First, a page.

A study released today by Dr. Kenneth Thorpe at Emory University, commissioned by the United Health Foundation, reports that by 2018, Colorado will be the only state where less than 30 percent of adults are overweight. Six states--Kentucky, Maryland, Mississippi, Ohio, Oklahoma and South Dakota--are predicted to have populations where non-obese adults would be in the minority.In a press release, Dr. Thorpe said,
"At a time when Congress is looking for savings in health care, this data confirms what we already knew: obesity is where the money is. Because obesity is related to the onset of so many other illnesses, stopping the growth of obesity in the U.S. is vital not only to our health - but also to the solvency of our health care system."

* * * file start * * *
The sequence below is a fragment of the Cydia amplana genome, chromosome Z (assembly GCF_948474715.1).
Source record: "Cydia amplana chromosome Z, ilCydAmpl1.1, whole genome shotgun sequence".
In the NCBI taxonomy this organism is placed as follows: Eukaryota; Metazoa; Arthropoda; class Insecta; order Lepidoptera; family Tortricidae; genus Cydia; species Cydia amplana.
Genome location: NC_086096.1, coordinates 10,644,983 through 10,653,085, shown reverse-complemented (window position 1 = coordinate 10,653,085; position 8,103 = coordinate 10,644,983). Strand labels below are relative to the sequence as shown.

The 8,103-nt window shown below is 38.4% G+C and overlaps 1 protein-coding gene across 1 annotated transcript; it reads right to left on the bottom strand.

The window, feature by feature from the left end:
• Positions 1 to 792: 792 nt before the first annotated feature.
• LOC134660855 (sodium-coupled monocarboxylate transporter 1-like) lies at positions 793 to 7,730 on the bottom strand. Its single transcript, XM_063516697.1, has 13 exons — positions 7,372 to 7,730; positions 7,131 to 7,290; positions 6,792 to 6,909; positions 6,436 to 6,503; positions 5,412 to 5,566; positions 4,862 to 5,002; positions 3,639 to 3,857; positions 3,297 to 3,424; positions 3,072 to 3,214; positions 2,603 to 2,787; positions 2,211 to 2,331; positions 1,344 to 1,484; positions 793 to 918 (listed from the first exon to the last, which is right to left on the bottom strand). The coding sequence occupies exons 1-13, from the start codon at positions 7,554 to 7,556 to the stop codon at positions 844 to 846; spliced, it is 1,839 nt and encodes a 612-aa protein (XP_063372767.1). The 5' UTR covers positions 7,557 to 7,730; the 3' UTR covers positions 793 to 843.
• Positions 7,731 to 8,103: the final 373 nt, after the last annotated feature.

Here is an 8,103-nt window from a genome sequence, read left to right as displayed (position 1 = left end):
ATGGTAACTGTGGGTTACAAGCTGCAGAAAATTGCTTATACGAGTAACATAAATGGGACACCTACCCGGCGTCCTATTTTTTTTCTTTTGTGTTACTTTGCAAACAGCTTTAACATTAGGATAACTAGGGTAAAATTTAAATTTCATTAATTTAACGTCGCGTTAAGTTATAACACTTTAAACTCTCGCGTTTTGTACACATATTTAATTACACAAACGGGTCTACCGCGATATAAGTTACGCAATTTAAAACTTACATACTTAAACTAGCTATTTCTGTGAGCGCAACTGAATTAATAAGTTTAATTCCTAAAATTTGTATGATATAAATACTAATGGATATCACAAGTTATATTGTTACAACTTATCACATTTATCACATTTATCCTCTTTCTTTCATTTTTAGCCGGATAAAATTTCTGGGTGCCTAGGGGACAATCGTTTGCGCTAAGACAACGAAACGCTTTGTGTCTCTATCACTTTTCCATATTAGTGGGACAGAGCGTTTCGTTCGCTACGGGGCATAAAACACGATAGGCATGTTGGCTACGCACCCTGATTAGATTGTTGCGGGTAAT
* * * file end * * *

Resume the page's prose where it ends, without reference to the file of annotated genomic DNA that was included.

Despite being the least obese state, the report estimates Colorado will spend $3.2 billion by 2018 on obesity-related health issues.
On Tuesday, Thorpe wrote a blog for the Huffington Post on the issue, arguing that "if Congress wishes to control costs in health care, they must put the obesity epidemic at the top of the agenda."
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